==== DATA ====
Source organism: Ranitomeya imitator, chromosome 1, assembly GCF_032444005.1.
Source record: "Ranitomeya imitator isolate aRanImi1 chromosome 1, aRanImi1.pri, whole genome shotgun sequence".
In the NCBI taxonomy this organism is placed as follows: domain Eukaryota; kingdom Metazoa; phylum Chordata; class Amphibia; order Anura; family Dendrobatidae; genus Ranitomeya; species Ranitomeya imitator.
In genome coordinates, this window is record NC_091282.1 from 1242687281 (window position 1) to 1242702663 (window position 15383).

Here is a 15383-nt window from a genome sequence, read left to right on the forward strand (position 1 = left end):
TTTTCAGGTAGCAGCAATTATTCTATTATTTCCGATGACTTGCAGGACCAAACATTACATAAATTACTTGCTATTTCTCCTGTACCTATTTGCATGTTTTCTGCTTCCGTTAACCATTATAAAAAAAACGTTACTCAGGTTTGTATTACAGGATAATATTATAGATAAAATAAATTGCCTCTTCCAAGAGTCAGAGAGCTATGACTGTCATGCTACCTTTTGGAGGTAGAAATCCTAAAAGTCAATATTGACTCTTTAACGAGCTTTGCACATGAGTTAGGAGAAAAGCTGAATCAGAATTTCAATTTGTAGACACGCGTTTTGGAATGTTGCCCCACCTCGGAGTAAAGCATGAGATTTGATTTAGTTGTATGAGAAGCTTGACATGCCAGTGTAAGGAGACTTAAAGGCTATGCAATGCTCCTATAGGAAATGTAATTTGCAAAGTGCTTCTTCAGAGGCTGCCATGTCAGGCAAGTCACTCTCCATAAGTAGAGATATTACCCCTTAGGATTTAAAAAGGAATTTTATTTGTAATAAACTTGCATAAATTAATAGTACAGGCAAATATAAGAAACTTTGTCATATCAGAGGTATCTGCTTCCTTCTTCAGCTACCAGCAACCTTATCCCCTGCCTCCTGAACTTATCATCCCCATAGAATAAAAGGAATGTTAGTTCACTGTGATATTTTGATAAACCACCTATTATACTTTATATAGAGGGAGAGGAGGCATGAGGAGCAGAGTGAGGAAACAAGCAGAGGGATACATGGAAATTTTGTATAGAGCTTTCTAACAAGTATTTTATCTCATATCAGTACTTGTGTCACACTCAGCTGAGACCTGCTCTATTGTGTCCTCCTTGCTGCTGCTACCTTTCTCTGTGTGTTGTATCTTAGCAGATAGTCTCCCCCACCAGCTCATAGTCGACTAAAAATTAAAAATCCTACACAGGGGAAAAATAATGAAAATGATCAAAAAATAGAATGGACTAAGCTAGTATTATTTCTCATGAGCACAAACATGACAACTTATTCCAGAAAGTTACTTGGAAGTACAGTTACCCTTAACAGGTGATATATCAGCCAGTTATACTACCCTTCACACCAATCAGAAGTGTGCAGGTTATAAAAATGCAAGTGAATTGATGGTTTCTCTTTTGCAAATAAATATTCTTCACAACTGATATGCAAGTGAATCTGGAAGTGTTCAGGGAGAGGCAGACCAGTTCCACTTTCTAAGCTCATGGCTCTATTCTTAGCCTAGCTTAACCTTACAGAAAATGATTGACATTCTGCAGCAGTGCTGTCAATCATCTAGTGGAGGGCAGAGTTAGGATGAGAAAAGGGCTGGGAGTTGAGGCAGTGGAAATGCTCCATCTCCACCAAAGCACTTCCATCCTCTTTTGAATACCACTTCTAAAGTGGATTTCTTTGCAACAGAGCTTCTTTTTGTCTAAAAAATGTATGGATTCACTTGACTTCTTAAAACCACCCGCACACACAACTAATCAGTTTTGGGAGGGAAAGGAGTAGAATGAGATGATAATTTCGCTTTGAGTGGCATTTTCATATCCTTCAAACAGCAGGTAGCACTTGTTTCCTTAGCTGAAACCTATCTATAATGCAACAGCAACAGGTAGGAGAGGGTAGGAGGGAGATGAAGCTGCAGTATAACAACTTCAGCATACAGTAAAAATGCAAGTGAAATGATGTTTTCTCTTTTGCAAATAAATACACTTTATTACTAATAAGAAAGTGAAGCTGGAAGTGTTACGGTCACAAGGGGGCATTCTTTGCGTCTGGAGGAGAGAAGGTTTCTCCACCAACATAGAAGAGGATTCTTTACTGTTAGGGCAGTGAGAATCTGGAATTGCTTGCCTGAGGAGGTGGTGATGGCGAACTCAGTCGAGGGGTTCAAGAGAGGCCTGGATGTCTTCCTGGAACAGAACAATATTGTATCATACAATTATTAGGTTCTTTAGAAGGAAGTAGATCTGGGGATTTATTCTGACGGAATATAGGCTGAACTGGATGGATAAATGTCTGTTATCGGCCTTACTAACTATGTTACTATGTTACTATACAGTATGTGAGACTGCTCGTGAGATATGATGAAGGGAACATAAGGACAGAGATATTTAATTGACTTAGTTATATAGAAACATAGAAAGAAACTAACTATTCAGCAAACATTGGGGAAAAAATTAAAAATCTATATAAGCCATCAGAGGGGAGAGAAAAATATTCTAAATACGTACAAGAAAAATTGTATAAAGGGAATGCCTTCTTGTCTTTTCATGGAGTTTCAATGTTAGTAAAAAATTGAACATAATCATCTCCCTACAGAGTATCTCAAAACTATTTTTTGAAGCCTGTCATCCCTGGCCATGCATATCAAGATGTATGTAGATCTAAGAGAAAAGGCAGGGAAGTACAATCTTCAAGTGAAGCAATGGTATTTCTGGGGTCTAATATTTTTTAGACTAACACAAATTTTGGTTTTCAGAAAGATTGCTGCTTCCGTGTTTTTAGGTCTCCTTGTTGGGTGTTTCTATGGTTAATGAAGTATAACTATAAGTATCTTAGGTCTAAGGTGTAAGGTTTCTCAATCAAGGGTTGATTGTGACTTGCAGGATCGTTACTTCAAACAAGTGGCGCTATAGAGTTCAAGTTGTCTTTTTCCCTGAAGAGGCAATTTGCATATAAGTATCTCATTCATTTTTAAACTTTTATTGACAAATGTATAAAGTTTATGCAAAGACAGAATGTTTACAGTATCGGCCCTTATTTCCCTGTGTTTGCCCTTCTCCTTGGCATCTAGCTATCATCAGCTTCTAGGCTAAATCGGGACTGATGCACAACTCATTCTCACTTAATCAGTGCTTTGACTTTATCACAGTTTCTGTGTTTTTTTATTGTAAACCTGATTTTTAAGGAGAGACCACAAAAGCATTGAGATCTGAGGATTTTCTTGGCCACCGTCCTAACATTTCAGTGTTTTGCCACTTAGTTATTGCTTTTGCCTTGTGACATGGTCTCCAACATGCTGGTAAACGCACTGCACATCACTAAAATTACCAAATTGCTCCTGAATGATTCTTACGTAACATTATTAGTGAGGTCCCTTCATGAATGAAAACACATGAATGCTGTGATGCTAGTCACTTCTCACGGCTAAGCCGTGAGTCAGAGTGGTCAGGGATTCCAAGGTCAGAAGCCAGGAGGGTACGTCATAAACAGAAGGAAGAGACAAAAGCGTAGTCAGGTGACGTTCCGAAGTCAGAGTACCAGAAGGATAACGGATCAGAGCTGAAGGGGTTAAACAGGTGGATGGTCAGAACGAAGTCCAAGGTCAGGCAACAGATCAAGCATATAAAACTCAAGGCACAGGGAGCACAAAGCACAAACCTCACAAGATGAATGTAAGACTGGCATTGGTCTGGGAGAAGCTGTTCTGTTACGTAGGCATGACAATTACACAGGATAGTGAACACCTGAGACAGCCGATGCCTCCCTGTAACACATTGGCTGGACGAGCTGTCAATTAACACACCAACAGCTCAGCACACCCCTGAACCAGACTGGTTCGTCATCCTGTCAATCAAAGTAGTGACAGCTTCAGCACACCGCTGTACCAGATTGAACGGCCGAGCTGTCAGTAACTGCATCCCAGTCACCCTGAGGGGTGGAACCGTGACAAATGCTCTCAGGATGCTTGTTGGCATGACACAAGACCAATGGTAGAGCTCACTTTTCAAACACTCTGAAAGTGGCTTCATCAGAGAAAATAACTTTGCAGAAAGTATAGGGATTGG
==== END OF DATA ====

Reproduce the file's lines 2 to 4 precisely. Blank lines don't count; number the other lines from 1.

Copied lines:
Source record: "Ranitomeya imitator isolate aRanImi1 chromosome 1, aRanImi1.pri, whole genome shotgun sequence".
In the NCBI taxonomy this organism is placed as follows: domain Eukaryota; kingdom Metazoa; phylum Chordata; class Amphibia; order Anura; family Dendrobatidae; genus Ranitomeya; species Ranitomeya imitator.
In genome coordinates, this window is record NC_091282.1 from 1242687281 (window position 1) to 1242702663 (window position 15383).